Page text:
Consequently, air resources board engineers are recommending that plug-in hybrids undergo extensive cold-start emissions and gasoline-evaporation testing. According to agency documents, the tests likely will cost about $20,000 to $25,000 per vehicle. Swanton said in an interview that the board may only require that one vehicle be tested, but the agency's own documents state that the board may force companies to submit up to five test vehicles, meaning the total test costs could amount to $100,000 to $125,000.

Such tests would be prohibitively costly for small startups like 3Prong Power. They also appear to be somewhat capricious. Swanton said the agency's concerns stem in part from testing by at least one major auto manufacturer, which found significant pollution problems in cold-start emissions testing of its own plug-in hybrid prototypes. But the test results "are confidential," because they're considered trade secrets, he said. In other words, a state agency is about to adopt new regulations that could cause some companies to go bankrupt based on testing results that allegedly reveal a problem that it won't reveal publicly. "It's ridiculous," said Robb Protheroe, owner of Plug-In Supply. "So you're going to have a government agency producing regulations based on confidential data? It should be transparent."

Protheroe also pointed out that California is literally strewn with new and used car lots full of vehicles that don't get turned on for weeks, or months, at a time. If air resources board engineers are correct, then tens of thousands of these cars are constantly spewing unburned gasoline vapors into the air, doing far more damage than the relatively small number of hybrids that have been converted to plug-ins. "Why don't they ask the dealers to go out and start their cars every third day?" Protheroe asked.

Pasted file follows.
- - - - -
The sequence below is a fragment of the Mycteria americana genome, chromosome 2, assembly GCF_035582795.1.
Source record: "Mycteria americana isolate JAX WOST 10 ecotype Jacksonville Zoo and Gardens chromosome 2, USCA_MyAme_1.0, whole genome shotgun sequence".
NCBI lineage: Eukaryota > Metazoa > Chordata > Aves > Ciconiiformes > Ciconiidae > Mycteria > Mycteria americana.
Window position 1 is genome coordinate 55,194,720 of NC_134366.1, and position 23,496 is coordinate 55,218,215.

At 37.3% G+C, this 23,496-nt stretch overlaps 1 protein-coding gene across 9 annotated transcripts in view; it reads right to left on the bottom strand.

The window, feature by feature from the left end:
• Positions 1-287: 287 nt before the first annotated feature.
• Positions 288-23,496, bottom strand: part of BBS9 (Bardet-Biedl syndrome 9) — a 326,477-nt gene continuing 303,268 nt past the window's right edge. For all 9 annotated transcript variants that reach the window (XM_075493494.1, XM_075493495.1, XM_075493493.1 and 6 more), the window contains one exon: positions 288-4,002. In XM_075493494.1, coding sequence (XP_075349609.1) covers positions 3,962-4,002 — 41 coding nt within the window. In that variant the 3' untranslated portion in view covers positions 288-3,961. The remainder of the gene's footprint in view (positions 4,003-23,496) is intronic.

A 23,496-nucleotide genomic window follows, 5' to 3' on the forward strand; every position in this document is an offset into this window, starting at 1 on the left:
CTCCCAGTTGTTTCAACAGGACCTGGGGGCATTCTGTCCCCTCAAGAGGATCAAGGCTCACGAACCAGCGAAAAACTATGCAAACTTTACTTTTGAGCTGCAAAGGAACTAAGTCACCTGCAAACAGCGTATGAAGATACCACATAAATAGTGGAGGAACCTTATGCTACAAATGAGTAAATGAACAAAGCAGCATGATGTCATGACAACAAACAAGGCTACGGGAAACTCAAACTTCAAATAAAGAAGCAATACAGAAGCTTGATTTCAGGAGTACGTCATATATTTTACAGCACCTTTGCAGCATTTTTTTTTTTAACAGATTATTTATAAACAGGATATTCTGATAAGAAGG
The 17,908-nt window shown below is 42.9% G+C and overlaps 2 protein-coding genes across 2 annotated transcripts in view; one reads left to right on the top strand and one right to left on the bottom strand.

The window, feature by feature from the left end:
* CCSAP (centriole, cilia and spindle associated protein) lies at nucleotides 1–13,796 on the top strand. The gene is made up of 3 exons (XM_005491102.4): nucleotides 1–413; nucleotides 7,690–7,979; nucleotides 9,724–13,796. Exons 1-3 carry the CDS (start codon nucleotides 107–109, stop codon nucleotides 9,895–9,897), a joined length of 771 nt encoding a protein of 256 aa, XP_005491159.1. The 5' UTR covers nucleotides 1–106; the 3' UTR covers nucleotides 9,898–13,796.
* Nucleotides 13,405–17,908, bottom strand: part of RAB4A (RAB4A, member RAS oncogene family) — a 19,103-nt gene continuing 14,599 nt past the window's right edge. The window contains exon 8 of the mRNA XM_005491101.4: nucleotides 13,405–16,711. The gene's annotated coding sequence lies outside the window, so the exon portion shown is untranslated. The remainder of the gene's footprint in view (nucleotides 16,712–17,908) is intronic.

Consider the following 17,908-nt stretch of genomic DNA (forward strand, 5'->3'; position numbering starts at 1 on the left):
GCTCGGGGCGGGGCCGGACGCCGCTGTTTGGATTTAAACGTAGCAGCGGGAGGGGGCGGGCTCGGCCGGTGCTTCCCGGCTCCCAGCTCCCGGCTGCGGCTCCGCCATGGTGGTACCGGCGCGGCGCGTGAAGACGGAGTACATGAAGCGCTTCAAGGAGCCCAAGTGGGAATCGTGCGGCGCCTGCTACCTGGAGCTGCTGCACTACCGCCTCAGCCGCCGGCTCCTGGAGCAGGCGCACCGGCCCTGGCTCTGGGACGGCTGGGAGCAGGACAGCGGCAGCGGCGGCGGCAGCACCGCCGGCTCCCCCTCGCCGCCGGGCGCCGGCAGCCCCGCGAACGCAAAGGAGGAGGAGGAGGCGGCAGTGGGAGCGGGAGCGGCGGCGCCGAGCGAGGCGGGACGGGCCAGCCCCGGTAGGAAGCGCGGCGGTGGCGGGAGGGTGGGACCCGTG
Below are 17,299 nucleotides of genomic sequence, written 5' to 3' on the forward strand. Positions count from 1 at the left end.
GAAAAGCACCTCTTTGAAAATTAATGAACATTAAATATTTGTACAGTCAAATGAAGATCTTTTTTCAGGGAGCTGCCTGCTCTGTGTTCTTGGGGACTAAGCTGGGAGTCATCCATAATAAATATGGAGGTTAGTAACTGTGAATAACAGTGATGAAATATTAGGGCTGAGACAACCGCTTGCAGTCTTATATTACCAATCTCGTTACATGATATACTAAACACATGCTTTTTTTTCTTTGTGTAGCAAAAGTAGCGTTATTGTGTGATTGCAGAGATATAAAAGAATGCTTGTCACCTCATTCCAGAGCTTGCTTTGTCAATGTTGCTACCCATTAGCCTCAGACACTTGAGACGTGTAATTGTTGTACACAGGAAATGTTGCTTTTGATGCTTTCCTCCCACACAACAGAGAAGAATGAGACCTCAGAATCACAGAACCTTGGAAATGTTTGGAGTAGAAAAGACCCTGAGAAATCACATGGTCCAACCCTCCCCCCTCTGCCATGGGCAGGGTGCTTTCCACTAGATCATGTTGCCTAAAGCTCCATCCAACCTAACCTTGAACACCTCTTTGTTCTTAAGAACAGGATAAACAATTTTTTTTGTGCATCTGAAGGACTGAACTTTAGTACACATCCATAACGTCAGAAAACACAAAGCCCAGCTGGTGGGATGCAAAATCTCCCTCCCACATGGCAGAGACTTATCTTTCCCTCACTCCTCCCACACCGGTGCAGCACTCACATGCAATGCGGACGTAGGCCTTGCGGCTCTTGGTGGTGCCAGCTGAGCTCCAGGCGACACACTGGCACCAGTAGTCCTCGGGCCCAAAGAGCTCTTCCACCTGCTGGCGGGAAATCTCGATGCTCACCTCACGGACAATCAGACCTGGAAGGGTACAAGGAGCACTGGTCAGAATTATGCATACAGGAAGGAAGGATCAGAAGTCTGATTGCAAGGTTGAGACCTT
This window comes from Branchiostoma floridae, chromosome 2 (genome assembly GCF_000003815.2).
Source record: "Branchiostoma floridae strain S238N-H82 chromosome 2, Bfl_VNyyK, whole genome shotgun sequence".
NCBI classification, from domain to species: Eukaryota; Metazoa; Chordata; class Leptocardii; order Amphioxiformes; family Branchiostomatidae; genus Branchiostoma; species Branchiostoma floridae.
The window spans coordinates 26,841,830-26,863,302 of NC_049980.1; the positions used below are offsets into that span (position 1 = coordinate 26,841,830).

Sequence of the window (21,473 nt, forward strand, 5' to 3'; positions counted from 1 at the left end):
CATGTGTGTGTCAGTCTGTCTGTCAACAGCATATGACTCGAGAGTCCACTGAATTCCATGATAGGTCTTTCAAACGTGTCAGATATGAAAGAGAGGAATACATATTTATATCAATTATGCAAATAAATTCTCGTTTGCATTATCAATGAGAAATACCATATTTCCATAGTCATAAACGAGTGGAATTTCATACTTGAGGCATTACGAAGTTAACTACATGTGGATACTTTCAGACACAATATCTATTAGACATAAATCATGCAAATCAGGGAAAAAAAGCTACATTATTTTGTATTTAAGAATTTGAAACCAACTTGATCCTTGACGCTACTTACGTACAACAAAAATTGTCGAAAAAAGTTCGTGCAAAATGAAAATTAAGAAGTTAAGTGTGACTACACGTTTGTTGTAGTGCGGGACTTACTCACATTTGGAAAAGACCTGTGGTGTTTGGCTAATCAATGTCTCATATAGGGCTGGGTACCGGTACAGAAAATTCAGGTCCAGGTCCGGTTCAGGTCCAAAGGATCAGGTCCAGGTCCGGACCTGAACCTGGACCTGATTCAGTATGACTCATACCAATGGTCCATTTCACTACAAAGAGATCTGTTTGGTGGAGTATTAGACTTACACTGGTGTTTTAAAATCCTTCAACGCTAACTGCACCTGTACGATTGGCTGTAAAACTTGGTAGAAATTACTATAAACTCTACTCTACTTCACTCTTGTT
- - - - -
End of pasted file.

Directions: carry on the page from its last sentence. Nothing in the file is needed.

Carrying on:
It turns out, however, that the argument over emissions and evaporative testing is mostly academic. Last year, a Massachusetts-based plug-in hybrid conversion company passed the air resources board tests easily. The company, A123 Systems, which makes the Hymotion lithium battery supplied by Pat's Garage in San Francisco and A+ Japanese Auto Repair in San Carlos, found a simple solution for the cold starts and unburned gasoline vapors problems. They just make sure the Prius' gasoline engine turns on when you start your car. That way, the catalytic converter warms up and the evaporation canisters are vented, explained Pat Cadam, owner of Pat's Garage. It's counterintuitive, but it works. It turns out that you have to turn on the gasoline engine and burn gasoline in your mostly electric car to make it more eco-friendly.

Because of this breakthrough, Sherwood and Guzyk of 3Prong Power aren't worried about passing the tests. It's an easy software adjustment for them to tell the Prius' gas engine to turn on whenever the car starts. But they say they still can't afford the expensive testing. Nor can they afford the extensive warranty requirements the board is expected to pass next week.